*The writer is an Italian academic expert on Political Science and International relations. She is the scientific director of Observatory in Turkiye by CeSPI.
After many voting days, Italy has renewed the mandate of the outgoing President Sergio Mattarella, although he had before expressed his intention not to extend further the office. The elections were a long and tormented process, dictated above all by the inability of party representatives to agree on one candidate name. The recent dynamics highlight the current fragility of Italian politics at a time when peculiar decision-making urgencies are on the table.
Upon article 83 of the Italian Constitution, “The President of the Republic is elected by the Parliament in joint session of its members. Three delegates from each Region participate in the election (…). The election takes place by secret ballot with a majority of two thirds of the assembly. After the third ballot, an absolute majority is sufficient.”
The elections for the 21st president took place under this framework, bringing to the surface the stalemate of Italian politics. Due to the fragmentation of the political landscape, made upon coalitions of convenience and very fleeting understandings, a year ago Mario Draghi had been invested as President of the Council of Ministers by President Mattarella himself, with the aim of managing the delicate transition experienced by Italy along the pandemic. Indeed, the discontent towards internal political dynamics was so deep that, in order to maintain a certain balance, the appointment of a technical figure at the top of the new government team was intended not only as a legitimate decision, but also as a necessary move to ensure sustainability.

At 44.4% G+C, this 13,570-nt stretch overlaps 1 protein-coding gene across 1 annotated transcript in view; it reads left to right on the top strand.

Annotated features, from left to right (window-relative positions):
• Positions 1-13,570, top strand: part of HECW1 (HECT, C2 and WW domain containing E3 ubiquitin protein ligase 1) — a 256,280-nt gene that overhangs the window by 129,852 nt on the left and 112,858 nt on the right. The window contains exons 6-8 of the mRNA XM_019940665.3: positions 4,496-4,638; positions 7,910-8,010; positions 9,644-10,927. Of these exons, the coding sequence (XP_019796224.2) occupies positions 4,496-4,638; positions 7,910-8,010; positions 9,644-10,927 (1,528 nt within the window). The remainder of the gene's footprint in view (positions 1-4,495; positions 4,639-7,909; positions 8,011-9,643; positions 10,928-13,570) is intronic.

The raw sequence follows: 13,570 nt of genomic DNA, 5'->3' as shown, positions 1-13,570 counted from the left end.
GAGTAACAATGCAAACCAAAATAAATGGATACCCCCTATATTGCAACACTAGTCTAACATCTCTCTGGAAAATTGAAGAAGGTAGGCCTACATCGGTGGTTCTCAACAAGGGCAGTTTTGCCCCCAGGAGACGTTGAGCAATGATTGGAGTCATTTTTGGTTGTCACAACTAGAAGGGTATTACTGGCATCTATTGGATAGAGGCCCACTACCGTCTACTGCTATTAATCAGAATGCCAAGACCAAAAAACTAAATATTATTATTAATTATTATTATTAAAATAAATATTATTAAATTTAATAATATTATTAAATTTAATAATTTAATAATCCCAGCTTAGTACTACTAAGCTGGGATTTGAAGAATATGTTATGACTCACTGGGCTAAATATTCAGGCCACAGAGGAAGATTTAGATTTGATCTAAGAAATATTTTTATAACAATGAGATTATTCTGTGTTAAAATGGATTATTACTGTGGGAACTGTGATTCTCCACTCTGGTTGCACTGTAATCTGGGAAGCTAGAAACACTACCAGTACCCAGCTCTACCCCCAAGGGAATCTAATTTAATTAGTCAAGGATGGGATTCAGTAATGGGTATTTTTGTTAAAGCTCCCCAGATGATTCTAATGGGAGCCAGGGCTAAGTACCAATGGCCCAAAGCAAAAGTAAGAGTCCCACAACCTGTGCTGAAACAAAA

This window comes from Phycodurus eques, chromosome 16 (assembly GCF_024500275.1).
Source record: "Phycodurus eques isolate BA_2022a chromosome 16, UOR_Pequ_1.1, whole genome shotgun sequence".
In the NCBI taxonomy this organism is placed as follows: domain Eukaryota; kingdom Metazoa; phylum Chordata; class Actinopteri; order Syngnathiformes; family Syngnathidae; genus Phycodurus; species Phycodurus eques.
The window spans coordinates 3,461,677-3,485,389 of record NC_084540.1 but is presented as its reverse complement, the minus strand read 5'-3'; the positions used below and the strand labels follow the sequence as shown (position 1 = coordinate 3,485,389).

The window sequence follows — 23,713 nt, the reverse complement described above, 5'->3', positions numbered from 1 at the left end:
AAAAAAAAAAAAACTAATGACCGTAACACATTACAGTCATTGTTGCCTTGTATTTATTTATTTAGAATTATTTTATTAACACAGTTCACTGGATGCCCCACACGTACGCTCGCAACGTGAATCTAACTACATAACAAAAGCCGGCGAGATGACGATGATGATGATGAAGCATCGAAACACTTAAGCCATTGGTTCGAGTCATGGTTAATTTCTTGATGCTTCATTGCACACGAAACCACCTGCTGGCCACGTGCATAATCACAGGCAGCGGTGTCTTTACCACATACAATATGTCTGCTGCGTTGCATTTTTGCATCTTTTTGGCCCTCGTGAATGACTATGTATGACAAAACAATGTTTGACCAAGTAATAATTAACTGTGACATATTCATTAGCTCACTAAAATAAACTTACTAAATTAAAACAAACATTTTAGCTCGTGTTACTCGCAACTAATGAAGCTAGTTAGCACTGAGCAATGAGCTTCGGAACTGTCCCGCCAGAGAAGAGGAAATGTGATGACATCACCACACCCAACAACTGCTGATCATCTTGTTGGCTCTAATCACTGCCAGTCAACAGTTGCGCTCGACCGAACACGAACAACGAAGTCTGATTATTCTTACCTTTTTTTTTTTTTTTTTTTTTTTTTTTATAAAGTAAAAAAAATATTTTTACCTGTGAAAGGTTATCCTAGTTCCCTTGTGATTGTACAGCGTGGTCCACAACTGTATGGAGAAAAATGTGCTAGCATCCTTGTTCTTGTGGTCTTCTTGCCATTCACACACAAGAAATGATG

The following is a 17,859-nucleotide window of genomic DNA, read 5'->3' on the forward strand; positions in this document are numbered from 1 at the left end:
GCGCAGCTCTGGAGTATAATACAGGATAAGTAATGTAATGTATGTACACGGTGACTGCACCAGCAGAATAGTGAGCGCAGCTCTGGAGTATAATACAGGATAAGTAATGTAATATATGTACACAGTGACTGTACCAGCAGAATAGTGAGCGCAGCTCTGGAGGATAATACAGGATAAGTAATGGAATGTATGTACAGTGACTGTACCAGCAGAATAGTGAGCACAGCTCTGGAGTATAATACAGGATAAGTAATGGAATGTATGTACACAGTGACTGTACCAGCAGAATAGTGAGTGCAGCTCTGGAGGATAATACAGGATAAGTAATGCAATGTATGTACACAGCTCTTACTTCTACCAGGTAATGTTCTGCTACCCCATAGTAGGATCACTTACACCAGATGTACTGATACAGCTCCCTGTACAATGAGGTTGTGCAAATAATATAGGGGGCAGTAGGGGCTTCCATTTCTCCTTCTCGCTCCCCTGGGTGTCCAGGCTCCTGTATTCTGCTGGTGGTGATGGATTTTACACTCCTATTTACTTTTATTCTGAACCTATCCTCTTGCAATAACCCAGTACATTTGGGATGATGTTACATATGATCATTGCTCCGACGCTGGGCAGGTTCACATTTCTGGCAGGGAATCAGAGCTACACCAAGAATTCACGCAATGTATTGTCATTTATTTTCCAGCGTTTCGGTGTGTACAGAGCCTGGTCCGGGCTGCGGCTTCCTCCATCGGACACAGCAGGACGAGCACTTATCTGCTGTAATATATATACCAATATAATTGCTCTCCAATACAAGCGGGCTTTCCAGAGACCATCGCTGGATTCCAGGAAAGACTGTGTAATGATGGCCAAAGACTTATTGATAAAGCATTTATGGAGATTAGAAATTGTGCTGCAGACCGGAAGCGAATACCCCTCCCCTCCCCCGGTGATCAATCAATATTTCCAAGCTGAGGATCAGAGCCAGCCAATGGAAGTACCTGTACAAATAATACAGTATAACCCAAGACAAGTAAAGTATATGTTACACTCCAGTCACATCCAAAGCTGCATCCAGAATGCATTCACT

As restarting and recovery have been the main pillars of Draghi’s politics, pivoting on re-launching Italy as a coral EU and western power, many dossiers were opened in this scope. Among the others, the most significant is the Italian National Plan on Recovery and Resilience, conceived for implementing the EU Next Generation funds. Besides that, thanks to his expertise as European Central Bank governor, Draghi was perceived as a stabilizing factor in the parliamentarian logics as well as a reforms guarantor able to pursue the goals by avoiding the possibility of snap elections. Although this was the political atmosphere heading the last presidential elections, they were furthermore characterized not only by the usual polarization between the right and the left, but also by renewed intra-coalition and intra-party cleavages.
In the very first stage, the candidacy of Silvio Berlusconi was taking hold, aiming at uniting all center-right parties. However, along its decline, besides the lack of a common candidate as well as for the center-left, severe dysfunctions of the current Italian political system emerged. Votes kept going for days while Italy was waiting for the new president.